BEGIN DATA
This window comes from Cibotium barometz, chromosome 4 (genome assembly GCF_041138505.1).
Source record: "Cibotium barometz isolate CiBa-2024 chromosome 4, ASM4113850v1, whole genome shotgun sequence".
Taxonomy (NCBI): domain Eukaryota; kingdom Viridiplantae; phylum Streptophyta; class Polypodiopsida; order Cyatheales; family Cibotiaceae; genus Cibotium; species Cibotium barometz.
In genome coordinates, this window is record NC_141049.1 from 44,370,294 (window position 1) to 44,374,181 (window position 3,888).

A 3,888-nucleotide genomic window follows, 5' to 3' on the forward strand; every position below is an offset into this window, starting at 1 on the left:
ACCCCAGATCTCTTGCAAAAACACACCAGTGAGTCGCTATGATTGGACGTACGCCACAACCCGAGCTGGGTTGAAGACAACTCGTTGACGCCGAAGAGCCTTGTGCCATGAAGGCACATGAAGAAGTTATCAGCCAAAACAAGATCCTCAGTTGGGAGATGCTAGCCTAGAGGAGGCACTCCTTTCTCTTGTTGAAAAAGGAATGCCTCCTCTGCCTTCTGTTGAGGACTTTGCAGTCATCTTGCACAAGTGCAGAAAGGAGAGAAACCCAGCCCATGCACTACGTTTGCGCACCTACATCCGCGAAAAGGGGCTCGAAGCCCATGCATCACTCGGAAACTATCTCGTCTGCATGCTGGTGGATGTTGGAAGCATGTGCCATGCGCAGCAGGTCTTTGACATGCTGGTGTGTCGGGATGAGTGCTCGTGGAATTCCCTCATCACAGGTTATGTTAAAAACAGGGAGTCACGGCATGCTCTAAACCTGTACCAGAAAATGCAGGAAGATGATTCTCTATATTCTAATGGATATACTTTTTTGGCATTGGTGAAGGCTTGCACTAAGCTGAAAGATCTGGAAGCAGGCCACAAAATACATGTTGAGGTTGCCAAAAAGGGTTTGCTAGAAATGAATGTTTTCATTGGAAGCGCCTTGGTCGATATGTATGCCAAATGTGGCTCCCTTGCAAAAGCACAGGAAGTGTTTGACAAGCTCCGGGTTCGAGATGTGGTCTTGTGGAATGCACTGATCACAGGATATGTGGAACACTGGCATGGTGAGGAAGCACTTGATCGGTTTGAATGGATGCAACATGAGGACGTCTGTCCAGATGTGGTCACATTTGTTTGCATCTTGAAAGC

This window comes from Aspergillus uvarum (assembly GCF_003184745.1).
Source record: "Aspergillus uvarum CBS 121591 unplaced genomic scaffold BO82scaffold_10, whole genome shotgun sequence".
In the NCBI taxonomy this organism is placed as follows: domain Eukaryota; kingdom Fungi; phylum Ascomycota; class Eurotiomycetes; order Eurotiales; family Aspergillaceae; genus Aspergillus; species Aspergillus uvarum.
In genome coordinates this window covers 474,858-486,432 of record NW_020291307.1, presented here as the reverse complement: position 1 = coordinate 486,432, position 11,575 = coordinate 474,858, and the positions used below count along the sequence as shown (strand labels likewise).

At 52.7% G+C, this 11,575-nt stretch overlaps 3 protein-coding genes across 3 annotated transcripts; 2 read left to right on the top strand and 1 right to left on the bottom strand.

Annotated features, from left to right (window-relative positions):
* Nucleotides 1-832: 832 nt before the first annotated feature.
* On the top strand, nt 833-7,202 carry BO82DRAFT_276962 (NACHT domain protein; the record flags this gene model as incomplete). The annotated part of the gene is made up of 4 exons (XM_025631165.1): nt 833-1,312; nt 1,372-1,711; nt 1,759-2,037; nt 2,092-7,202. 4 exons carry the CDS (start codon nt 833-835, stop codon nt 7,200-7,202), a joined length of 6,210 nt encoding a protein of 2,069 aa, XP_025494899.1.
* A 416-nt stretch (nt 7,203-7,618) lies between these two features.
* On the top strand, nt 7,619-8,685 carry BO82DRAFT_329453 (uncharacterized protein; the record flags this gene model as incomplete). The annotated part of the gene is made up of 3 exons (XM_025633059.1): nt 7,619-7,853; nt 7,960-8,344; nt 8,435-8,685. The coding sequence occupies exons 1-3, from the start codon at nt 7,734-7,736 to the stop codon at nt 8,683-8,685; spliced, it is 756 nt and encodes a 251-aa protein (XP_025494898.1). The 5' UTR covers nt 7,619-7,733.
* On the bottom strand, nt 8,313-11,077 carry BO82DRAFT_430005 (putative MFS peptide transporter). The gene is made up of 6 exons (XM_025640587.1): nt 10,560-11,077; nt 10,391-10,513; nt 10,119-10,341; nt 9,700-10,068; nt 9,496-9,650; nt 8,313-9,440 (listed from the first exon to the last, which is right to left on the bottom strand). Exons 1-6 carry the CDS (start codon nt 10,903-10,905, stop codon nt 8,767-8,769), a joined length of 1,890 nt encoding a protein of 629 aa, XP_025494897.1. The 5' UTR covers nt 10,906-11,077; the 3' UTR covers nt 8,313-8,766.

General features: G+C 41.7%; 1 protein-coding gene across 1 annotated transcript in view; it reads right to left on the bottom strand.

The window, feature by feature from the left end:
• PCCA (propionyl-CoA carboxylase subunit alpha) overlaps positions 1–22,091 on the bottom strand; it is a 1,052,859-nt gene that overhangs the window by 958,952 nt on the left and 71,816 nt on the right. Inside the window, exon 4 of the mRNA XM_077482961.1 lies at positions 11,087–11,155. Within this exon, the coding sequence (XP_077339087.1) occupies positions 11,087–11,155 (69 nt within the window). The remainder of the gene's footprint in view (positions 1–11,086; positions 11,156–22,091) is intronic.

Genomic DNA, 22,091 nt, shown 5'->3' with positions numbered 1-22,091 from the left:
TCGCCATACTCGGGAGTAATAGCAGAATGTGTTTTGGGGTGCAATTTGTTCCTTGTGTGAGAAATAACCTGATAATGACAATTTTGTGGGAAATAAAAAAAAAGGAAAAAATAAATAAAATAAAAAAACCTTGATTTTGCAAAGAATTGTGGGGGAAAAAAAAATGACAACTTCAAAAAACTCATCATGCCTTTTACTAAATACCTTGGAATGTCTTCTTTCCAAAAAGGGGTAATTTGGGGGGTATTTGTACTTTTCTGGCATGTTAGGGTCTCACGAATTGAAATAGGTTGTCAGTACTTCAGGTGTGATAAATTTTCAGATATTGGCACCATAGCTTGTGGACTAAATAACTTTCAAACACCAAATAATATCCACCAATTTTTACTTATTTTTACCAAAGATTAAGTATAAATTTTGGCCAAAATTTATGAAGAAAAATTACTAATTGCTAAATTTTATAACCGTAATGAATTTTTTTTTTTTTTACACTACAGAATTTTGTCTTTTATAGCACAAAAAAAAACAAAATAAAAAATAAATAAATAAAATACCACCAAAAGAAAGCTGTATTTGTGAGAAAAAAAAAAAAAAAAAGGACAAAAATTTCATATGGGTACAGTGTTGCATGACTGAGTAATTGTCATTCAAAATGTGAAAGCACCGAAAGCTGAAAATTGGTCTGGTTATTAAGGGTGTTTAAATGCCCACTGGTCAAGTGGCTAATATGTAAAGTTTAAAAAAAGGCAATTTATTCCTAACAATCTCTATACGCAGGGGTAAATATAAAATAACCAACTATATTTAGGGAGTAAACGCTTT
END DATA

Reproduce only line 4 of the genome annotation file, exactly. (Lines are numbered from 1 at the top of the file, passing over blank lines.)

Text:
In genome coordinates, this window is record NC_141049.1 from 44,370,294 (window position 1) to 44,374,181 (window position 3,888).